About the Book:
They called her Water Claire. When she washed up on their shore, no one knew that she came from a society where emotions and colors didn’t exist. That she had become a Vessel at age thirteen. That she had carried a Product at age fourteen. That it had been stolen from her body. Claire had a son. But what became of him she never knew. What was his name? Was he even alive? She was supposed to forget him, but that was impossible. Now Claire will stop at nothing to find her child, even if it means making an unimaginable sacrifice.
Son thrusts readers once again into the chilling world of the Newbery Medal winning book, The Giver, as well as Gathering Blue and Messenger where a new hero emerges. In this thrilling series finale, the startling and long-awaited conclusion to Lois Lowry’s epic tale culminates in a final clash between good and evil.
I found this one surfing through my library's Overdrive portfolio. I had read the others in the series so I decided to read this.
For those not familiar with the series, it starts with The Giver, which is set in the future, after a catastrophic war. The characters live in a technologically advanced community that has given up emotion and individual freedom. No one suffers pain or want, and everything is decided for everyone. Two of the characters in The Giver were Jonas and Gabe. Jonas was chosen to be the only person in the community who was told of its history, and Gabe was a baby who could not conform--and we learn that in that community non-conformity was a capital crime, even if the "criminal" was an infant.
Son is the story of Gabe's mother--the woman who gave birth to him. Certain young women were chosen to be birth mothers--it was their job for a few years to carry three "products" to maturity. Once those products were born, they were raised in a community nursery for a year or so and then given to couples (the governement decided who coupled) to raise to maturity.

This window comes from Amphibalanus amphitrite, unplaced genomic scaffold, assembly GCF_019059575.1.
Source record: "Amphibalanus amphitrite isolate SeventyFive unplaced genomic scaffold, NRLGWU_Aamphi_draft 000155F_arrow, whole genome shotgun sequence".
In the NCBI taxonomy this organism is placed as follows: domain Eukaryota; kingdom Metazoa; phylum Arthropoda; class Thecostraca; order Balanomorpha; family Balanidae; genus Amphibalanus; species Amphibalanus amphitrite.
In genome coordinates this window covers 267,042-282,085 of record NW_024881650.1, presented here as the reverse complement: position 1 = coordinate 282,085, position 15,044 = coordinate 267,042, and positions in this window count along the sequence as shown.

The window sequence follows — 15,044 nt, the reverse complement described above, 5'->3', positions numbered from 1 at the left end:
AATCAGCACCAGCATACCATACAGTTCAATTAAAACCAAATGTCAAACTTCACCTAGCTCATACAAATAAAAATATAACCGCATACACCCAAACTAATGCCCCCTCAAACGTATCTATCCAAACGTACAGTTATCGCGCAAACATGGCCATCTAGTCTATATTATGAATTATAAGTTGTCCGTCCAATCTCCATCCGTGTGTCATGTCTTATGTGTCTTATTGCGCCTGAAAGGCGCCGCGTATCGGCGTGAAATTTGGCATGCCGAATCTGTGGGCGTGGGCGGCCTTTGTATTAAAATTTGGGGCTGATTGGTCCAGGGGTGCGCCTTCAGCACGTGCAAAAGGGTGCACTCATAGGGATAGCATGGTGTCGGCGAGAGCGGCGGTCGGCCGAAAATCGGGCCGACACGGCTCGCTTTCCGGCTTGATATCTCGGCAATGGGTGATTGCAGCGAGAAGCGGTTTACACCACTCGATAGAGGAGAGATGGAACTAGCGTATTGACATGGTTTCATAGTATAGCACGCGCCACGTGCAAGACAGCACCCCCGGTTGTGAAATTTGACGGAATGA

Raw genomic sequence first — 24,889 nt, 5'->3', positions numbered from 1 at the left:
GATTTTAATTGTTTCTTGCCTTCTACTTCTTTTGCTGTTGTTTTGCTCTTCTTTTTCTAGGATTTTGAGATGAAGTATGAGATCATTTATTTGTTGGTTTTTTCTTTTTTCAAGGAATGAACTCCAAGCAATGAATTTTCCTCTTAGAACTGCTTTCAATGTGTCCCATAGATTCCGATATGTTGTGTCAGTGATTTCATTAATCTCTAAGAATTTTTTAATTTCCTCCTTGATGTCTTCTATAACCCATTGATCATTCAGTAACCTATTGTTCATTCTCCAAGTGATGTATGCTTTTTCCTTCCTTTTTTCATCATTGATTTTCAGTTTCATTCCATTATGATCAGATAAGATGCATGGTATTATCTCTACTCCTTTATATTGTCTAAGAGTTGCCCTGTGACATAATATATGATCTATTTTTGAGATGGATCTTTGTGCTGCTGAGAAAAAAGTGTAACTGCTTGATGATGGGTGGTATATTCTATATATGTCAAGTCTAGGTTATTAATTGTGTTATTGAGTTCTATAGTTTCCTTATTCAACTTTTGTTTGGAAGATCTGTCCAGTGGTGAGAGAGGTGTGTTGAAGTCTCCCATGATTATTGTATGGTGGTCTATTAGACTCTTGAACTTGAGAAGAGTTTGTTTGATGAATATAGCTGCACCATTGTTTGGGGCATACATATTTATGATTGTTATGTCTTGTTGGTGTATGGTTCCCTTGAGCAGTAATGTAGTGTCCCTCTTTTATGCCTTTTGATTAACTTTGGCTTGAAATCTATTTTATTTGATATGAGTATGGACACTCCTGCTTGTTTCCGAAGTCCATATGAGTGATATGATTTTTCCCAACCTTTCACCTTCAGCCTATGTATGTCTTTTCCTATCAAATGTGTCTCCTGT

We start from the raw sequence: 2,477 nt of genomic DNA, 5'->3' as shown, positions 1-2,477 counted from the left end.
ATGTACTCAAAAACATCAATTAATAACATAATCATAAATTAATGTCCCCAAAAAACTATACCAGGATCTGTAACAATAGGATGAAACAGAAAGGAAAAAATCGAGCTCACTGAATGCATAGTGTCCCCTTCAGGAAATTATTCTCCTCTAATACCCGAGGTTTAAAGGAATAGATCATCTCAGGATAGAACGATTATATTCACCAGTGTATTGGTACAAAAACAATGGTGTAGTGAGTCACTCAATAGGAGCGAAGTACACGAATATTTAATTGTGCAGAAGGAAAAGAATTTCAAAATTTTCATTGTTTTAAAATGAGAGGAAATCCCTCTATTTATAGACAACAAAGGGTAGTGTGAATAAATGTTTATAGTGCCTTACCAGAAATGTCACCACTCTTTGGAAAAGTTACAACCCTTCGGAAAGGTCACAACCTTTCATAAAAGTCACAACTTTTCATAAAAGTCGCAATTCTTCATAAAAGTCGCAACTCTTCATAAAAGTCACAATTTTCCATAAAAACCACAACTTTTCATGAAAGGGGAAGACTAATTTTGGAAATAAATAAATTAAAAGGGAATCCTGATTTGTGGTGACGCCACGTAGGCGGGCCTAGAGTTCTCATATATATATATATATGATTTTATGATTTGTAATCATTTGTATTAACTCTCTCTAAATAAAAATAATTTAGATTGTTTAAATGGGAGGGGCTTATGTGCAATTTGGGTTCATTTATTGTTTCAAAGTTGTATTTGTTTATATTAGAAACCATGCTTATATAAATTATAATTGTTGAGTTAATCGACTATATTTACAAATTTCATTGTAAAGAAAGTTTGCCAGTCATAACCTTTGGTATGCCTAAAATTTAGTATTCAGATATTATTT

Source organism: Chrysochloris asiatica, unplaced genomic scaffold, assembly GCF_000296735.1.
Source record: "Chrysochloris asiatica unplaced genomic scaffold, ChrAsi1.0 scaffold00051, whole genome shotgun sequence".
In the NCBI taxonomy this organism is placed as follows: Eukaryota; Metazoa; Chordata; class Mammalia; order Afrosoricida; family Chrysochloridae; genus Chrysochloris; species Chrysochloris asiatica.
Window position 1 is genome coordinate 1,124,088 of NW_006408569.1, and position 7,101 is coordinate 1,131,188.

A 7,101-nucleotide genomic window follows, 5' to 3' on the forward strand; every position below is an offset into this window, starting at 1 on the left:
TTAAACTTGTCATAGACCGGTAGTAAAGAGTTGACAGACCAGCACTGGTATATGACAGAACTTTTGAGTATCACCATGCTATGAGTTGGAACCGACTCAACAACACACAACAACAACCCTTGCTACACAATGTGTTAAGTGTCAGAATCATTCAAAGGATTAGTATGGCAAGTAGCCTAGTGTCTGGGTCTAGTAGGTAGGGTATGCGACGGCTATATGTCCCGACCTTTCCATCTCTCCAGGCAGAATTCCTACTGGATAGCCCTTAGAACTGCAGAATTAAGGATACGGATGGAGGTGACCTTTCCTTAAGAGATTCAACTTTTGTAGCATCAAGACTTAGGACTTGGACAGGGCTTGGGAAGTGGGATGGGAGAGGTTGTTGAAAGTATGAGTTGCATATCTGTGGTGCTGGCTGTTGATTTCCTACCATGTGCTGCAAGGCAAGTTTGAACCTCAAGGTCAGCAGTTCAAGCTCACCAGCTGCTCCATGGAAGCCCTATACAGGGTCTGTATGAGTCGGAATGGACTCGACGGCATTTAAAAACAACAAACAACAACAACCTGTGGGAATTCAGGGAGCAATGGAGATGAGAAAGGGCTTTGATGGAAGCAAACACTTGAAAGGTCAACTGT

Gabe's mother had problems with the birth and was declared ineligible for future childbearing, but the powers that be forgot to tell her to take her hormone (and feeling) blocking pills and she seeks out her son. She learns that he is no longer in the community and goes looking for him.
One of the characters is "Trademaster" who had caused disruption in the community featured in another book two of this series. Basically, he would grant people's wishes, but in return would talk something valuable from them, and in doing so caused misery and dissention. In Son he grants Claire's wish to see her son, but takes her youth.
At the end of the book Gabe confronts Trademaster and finds him to be pure evil, not human at all, and destroys him. I found that to be a throught-provoking conclusion. Gabe started life in a community where no one had to trade--everyone was the same, all choices were made, suffering was absent. By destroying Trademaster, did he destroy evil? Is it possible to destroy evil without destroying choice?
While there were parts of the book that dragged, overall I enjoyed it and give it a B.